Transcript for Kimball, Vilate M., The Mormons "Salt Lake Valley," Littell's Living Age, Apr., May, June 1849, 165

Our journey to this place has been long, but not tedious until we came into the mountains, when we found the roads bad, and the weather cold and stormy. Previous to this, it appeared more like a pleasure-party than a moving community. Almost daily would be seen groups gathered in parties, and their tables spread with every luxury that a reasonable person could ask or desire. Myself and husband [Heber C. Kimball] have been highly favored with invitations so frequent, to breakfast or take tea from home, that we were ofttimes obliged to excuse ourselves. Our home has been so pleasant that it was no pleasure for me to leave it. My family wagon, drawn by four large bay horses, like many others, was very convenient, having broad projections, bedstead, with comfortable bed, &c., &c. I had sufficient room in the centre for myself and little ones. My wagon seemed more like a parlor than a traveling vehicle. We often, during our journey, corralled, or formed a ring with more than 600 wagons, which, when lighted by candles and evening fires, had the appearance of a city.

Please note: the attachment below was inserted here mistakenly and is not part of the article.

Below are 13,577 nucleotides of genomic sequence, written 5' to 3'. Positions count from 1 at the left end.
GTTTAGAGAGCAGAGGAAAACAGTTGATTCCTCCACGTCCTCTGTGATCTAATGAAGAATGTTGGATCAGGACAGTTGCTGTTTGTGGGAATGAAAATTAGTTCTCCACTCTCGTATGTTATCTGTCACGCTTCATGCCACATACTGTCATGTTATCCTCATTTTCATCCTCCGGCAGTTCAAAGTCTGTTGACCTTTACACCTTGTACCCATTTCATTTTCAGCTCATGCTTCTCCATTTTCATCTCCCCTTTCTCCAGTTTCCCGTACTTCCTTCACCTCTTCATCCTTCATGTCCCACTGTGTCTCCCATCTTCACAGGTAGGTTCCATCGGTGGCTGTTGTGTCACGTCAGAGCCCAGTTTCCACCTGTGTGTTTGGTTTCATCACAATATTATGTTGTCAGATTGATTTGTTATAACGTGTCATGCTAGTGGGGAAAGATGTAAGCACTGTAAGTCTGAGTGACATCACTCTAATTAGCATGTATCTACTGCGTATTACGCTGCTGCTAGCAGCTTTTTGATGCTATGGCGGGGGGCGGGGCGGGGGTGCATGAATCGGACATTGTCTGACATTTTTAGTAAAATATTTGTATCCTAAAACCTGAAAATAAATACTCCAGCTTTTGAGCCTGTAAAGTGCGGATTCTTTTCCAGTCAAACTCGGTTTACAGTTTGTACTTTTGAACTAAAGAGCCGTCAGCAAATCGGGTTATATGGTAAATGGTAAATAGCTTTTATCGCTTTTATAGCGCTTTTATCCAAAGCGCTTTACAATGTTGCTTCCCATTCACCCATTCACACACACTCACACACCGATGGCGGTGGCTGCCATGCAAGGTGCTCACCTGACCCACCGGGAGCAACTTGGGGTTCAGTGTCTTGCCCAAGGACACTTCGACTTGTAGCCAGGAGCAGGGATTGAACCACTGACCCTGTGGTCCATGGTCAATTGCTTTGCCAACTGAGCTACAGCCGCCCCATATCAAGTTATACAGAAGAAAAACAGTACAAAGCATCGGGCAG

We passed many tribes of Indians during our journey, and were well treated by all excepting the Otoes. Many came to our wagons, neatly dressed in garments made of skins of beasts, and trimmed with wampum, on which great taste and neatness was displayed. They rode excellent horses, seemed happy, and well pleased with the attention they received from us. They offered ten ponies for some of our prettiest girls.

We started from our winter quarters the 1st of June, and passed a distance of 500 miles over a country beautiful beyond description, had it not been for lack of timber. The buffalo, the elk, the antelope, and deer, were constantly on our path, and furnished us with the best of meat. Gooseberries, currants, cherries, and grapes in abundance—large and excellent of the kind. We then passed a country barren in the extreme; days and weeks, not a shrub or spear of grass was seen by us, and our horses and cattle were taken from one to four miles, into the valleys of the mountains, for food and water, which often was poison, and caused the death of many of our best cattle. It would have been difficult for us to have come through with our enormous loads, had not our brethren from the place come with horses, mules, and cattle, to our relief.